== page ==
Summary: Exposition of Acts 28:1-6 regarding four biblical misconceptions found in this text
Text: Acts 28:1-6, Title: Biblical Misconceptions, Date/Place: NRBC, 9/27/09, AM
A. Opening illustration: Stanford Research Institute was studying the differences in vocational perceptions. They devised a short but succinct test. The first to be tested was an engineer. The researchers asked him: “ What does two plus two make?” The engineer simply said, “In absolute terms: four.” After making their notes and dismissing him, they called an architect. To the same question, he responded, “Well, there are several possibilities: two and two make four, but so does three and one -- or two point five and one point five -- they also make four. So, it is all a matter of choosing the right option.” The researchers thanked him and made their notes. Finally, they called an attorney. When he heard the question, he looked around slyly, asked if he could close the door for privacy, and then came over close, leaned toward them and said, “Well, tell me, what would you like it to be?”
B. Background to passage: Recount the travel from Caesarea to Malta with the shipwreck. And now they are cold, wet, tired, and hungry, but alive, just as Paul had predicted. And their first few hours on Malta provide for some interested reading, and for some clearing up of misconceptions about the faith.
C. Main thought: in this mornings text, we will clear up four common misconceptions of biblical teaching
A. Regarding Unbelievers (v. 1-2)
1. Luke uses a term here to describe the inhabitants of Malta, “barbarians.” It is translated a bunch of different ways, but it means those who didn’t know Greek or Latin. They were uncultured in the eyes of the world (the Roman world). Explain origin of the word. But these barbarians showed unusual kindness. Usually captured or killed or sold shipwreck victims. The common misconception about unbelievers is two-fold, and covers both extremes. First, sometimes it is thought that unbelievers are miserable without Jesus. These foreigners may not speak Greek, but they show extreme kindness and hospitality, not normal for miserable people. Secondly, unbelievers are sometimes thought to be completely happy.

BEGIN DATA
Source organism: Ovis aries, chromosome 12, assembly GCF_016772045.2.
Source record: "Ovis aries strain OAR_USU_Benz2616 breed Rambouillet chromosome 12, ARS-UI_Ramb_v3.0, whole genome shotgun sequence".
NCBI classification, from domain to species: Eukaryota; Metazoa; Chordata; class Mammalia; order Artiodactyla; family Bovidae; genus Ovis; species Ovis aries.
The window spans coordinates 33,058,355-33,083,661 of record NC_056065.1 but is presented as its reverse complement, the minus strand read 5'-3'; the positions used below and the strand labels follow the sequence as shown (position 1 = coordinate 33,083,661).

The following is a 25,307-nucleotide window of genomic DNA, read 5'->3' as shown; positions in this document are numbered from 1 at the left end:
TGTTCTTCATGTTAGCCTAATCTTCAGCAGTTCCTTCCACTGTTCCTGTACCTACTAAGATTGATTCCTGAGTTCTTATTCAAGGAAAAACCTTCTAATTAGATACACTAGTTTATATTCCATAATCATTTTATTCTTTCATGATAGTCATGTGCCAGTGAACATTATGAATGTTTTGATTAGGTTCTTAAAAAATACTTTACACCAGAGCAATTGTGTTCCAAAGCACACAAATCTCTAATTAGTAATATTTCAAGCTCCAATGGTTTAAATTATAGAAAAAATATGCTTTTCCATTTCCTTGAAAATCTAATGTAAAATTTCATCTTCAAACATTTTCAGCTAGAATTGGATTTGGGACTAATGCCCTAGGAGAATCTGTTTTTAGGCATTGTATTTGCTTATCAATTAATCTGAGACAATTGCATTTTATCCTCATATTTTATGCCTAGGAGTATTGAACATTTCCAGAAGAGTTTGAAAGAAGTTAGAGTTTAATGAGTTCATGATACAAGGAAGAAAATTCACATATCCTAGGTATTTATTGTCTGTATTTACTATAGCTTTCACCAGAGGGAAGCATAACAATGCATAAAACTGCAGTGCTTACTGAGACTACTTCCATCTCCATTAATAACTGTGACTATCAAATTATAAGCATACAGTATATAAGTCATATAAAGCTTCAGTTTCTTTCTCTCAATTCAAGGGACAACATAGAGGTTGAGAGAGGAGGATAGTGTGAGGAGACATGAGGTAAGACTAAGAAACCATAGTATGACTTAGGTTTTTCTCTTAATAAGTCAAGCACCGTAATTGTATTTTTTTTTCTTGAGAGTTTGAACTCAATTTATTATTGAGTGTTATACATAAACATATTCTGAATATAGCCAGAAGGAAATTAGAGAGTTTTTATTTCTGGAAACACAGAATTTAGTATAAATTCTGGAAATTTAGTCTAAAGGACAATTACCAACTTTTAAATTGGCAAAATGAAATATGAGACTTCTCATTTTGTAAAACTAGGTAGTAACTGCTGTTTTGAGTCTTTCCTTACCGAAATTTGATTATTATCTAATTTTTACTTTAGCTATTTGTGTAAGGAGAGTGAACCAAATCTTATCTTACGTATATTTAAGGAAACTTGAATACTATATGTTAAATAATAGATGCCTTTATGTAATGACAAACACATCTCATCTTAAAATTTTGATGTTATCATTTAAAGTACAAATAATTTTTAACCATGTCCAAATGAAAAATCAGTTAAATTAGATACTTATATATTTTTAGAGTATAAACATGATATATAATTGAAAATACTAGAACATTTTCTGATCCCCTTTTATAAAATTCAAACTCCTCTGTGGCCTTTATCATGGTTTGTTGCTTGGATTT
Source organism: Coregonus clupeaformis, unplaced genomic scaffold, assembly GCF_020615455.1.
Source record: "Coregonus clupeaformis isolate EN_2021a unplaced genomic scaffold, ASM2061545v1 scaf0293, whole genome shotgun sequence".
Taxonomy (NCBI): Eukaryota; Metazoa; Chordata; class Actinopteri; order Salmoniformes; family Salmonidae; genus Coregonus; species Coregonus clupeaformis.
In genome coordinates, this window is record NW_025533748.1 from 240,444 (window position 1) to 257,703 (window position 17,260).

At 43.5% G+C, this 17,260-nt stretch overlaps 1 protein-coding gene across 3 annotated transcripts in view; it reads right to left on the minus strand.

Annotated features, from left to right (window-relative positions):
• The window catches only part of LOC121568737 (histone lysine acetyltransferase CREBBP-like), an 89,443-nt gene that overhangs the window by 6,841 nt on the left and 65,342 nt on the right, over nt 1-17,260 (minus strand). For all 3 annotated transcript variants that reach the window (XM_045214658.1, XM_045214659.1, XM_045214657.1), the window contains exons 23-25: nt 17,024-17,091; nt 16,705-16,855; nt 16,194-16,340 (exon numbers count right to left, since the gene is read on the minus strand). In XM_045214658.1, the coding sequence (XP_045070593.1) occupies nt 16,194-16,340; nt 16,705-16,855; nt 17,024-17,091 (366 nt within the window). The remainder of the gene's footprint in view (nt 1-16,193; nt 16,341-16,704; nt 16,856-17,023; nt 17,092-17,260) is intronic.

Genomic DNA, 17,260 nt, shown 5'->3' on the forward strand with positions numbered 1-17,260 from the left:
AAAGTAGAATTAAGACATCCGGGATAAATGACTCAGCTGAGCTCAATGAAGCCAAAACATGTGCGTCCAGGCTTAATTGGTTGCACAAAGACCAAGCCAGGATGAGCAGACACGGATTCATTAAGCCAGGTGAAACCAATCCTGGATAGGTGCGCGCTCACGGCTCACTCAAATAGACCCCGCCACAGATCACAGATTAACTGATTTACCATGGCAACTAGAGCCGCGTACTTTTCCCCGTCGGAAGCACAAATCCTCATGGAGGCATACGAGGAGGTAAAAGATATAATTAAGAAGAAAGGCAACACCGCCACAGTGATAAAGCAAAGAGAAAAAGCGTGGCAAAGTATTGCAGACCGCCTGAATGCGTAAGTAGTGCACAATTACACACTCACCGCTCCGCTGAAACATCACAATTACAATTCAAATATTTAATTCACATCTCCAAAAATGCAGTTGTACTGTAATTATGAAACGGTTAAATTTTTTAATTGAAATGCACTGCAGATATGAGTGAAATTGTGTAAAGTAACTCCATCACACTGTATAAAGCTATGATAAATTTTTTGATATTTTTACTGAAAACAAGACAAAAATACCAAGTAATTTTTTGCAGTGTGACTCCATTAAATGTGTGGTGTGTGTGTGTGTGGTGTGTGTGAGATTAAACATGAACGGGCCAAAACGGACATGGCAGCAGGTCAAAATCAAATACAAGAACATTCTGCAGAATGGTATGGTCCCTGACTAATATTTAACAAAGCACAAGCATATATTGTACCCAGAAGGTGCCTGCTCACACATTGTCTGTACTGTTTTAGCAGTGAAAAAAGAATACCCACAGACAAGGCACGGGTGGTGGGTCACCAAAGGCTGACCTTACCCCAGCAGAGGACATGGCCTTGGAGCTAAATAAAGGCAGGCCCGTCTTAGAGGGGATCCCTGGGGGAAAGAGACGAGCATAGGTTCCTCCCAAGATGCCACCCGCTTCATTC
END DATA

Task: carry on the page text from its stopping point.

3. Illustration: Augustine said this, “You made us for Yourself, and our heart is restless, until it rest in Thee.”
4. Sometimes we just forget what it is like to be lost. Our lives and culture for a long time revolves around the church, Christians, prayer, the bible, and so hopefully our worldview, thought processes, values, and priorities come from these sources. And constantly at funerals I wonder, “how do people do this that don’t know Jesus.” And we think they must be miserable, but most of the time they are not. Remember contentedness nor lack thereof is a good indication of genuine belief. Our churches are full of people who think they are OK. Their hearts deceive them and they breathe God-ignoring air, and most are content to be that way. They are blind, but they think they see, deaf, but they think they hear. And one who is about to drive off a cliff in the fog is just jamming to the radio until the end comes. But somewhere in their thoughts at night, when they’re alone, in crisis, questions, convictions, doubts, and worries bother them at some level because of general revelation. This is why we must be consistent with our lives, but not obnoxious with biblical truth, and be ready for the opportunities that present themselves in the lives of others.